The desire to maintain a balanced perspective led me to a much-needed conversation with Fairfield Police Chief Walt Tibbet. He provided an insight and viewpoint that often gets lost in the propaganda and sensationalism that is regularly broadcast by the mainstream media. He talked about officer training techniques and escalating use of force. In our talk, I learned about the process of disciplinary action taken when an officer acts outside of department policies, procedures and training.

There is so much at risk from a police officer’s perspective that most civilians don’t appreciate. There are many more responsible and positive officers than not and they do a great service to the community that they serve. Unfortunately, the high-profile mistakes that some officers make unfairly taints the nobility of the entire law-enforcement profession.

With much respect to all the honest police officers, there must be more accountability for the bad seeds that exist in the field. As in most environments, the staff performance is a reflection of the leadership. If these incidents are not dealt with to the limit of the law, then the leadership is guilty of facilitating these deadly crimes against citizens that they have sworn to protect.

Deon D. Price is a youth life skills coach and author. He can be reached at www.thisyouthgeneration.com or follow him at www.twitter.com/youthgeneration.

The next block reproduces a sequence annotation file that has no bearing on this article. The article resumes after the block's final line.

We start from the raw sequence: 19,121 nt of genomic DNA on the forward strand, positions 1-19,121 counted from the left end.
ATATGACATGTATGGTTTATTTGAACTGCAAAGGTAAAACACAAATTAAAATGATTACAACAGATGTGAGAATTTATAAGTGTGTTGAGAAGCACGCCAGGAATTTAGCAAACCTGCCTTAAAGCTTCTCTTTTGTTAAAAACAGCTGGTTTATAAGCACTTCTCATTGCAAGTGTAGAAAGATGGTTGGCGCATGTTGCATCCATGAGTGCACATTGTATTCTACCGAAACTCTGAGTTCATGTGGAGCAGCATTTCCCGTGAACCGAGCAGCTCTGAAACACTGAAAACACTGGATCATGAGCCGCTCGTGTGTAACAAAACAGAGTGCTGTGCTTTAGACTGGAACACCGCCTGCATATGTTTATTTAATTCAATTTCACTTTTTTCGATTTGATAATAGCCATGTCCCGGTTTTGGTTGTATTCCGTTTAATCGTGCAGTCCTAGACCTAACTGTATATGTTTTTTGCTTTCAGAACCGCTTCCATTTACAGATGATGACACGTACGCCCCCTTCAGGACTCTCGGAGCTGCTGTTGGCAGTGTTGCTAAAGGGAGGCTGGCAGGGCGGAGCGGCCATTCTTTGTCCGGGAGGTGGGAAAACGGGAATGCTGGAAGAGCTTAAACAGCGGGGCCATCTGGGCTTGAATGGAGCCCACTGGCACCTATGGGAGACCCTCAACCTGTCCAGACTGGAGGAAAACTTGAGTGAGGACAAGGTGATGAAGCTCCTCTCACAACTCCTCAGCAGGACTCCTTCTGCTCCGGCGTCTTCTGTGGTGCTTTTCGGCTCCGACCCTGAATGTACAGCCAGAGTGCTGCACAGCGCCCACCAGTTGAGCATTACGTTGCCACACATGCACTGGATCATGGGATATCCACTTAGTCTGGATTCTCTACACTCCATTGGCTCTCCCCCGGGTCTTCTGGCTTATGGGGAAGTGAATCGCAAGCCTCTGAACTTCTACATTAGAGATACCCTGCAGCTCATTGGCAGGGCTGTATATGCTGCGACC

Deon Price


Discussion | 5 comments

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  • The SugarJarAugust 23, 2014 - 5:30 am

    I appreciate the nuance and balance in your columns. I feel as if I've learned something each time I read your column.

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  • Deon PAugust 24, 2014 - 4:20 am

    The Sugar Jar, I appreciate your response. Enlightening readers is the reason I write. Thanks for reading.

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  • John AndersonAugust 23, 2014 - 11:11 am

    Fact is: the overwhelming violence against black males- and that's practically EVERY single bit of it- is committed by OTHER black males!

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  • mdsAugust 23, 2014 - 8:39 pm